It is possible that laparoscopic cholecystectomy may be curative in the presence of bile thickening within the gallbladder, associated with PD - in the absence of dilation of the accessory pancreatic duct. It may also be beneficial in patients possessing clinical symptoms, when interventional ERCP contraindicated to avoid duodenal preserving resection of the pancreas carries with its high associated morbidity and mortality (1923).

Vidali M, Doulgerakis G, Condilis N, Karmiri E, Poygouras I, Papaioannoy G, Ioannoy C, Pierrakakis S, Setakis N. Diagnostic and therapeutic approach to pancreatic trauma. Ann Ital Chir. 2005 May–Jun;76(3):247–50. Italian.
Bruzzone P. Independent organ donor facilities: The future of organ donation? Ann Ital Chir. 2014;85:616–7.
Dumont F, Yzet T, Vibert E, Poirier J, Bartoli E, Delcenserie R, Manaouil D, Dupas JL, Bounicaud D, Regimbeau JM. Pancreas divisum and the dominant dorsal duct syndrome. Ann Chir. 2005 Jan;130(1):5–14. Review. French.
Smanio T. Proposed nomenclature and classification of the human pancreatic ducts and duodenal papillae. Study based on 200 post mortems. Int Surg. 1969;52:125–141.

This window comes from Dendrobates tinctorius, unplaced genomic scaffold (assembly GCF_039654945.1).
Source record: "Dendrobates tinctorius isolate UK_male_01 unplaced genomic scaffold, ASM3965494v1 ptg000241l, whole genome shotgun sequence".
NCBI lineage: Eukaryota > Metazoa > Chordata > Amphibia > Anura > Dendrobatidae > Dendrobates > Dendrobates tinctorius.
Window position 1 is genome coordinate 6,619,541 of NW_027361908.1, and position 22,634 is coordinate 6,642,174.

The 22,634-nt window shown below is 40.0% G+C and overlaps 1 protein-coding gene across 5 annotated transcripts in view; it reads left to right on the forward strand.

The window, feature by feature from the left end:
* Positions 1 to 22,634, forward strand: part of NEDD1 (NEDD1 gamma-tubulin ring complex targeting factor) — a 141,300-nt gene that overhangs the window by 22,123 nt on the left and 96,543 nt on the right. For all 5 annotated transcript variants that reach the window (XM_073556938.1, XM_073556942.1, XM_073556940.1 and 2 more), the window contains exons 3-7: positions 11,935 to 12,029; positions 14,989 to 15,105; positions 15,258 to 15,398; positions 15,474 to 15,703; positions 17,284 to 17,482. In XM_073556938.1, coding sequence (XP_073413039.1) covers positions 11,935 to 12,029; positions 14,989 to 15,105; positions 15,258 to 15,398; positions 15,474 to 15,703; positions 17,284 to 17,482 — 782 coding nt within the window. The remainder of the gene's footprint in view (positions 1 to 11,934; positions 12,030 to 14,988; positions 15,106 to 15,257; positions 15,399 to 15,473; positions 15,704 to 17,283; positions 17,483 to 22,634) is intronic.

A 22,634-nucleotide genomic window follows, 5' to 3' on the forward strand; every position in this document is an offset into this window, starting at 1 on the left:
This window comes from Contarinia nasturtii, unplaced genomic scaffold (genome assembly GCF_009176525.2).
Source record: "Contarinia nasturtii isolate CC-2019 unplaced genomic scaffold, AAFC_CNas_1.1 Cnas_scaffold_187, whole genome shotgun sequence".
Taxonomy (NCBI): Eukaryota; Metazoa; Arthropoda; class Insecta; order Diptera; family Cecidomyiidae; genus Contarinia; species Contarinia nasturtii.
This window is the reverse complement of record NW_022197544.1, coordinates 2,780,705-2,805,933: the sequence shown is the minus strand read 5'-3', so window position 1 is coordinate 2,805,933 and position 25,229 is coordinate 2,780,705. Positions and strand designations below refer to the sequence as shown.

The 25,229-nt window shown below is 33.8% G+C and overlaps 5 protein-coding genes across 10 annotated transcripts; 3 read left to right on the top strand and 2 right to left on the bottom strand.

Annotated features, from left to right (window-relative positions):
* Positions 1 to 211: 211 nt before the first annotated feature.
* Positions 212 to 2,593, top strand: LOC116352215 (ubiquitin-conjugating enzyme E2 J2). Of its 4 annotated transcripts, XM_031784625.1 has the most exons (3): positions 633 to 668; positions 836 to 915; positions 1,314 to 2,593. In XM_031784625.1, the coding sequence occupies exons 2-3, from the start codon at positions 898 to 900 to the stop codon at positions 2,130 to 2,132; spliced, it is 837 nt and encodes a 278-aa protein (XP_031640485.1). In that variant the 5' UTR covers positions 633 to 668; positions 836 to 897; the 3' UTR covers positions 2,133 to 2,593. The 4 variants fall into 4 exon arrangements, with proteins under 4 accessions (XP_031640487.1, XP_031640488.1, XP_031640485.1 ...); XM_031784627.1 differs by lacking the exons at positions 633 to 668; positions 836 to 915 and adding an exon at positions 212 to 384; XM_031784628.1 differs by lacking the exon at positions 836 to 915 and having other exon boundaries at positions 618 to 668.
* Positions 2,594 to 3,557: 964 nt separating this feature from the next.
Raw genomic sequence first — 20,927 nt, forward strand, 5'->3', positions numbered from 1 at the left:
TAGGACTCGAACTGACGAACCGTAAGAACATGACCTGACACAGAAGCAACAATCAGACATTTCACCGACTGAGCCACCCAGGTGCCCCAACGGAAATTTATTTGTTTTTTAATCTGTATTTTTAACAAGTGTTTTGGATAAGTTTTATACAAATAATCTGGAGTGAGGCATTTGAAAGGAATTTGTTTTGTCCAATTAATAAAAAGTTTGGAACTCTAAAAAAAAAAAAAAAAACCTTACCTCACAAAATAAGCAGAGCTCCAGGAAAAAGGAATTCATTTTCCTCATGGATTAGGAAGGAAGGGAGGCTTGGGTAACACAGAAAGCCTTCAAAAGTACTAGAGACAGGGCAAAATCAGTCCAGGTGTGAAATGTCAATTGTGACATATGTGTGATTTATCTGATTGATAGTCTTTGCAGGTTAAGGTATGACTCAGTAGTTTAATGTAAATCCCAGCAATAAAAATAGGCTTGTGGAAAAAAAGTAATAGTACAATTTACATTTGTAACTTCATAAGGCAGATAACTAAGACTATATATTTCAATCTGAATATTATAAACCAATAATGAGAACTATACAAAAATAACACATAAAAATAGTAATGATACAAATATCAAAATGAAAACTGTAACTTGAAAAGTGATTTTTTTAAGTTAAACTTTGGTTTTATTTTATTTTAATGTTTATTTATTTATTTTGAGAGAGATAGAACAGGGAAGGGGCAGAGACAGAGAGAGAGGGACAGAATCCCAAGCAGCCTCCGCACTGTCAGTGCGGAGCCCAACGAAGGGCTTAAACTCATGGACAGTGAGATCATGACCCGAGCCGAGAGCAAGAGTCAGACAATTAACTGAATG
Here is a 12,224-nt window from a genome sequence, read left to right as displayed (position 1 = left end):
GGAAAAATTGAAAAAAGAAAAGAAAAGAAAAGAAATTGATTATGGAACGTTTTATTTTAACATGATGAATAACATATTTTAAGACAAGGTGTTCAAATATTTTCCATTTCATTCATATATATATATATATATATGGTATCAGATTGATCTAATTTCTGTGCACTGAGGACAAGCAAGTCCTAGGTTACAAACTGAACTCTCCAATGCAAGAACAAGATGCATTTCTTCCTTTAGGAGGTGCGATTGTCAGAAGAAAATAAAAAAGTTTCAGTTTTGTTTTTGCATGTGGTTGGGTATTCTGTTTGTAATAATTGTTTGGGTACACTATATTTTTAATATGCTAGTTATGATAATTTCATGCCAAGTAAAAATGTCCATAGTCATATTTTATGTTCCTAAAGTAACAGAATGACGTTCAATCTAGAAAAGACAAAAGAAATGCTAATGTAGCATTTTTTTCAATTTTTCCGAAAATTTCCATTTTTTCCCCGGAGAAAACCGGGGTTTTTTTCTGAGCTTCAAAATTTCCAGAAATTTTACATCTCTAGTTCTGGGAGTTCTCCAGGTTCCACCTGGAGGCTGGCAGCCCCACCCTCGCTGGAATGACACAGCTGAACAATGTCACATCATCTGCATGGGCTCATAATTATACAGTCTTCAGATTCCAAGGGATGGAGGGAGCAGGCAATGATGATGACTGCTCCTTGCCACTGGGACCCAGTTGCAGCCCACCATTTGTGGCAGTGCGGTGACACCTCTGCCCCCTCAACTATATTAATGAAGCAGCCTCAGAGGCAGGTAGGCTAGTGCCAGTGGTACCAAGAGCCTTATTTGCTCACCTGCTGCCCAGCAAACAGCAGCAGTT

Lubrano J, Scatton O, Schlesser C, Soubrane O. Aberrant pancreas and duodenal diaphragm: an exceptional association. Ann Chir. 2006 May;131(5):334–7. Epub 2005 Nov 7. French.
Stern CD. A historical perspective on the discovery of the accessory duct of the pancreas, the ampulla ‘of Vater’ and pancreas divisum. Gut. 1986;27:203–212.
Satterfield ST, McCarthy JH, Geenen JE, Hogan WJ, Venu RP, Dodds WJ, et al. Clinical experience in 82 patients with pancreas divisum: preliminary results of manometry and endoscopic therapy. Pancreas. 1988;3:248–253.
Wolf DC, Sivak MV Jr. Partial pancreas divisum. Cleve Clin J Med. 1987;54:33–37.
Manfredi R, Costamagna G, Brizi MG, Spina S, Maresca G, Vecchioli A, et al. Pancreas divisum and “Santorinicele”:diagnosis with dynamic MR cholangiopancreatography with secretin stimulation. Radiology. 2000;217:403–408.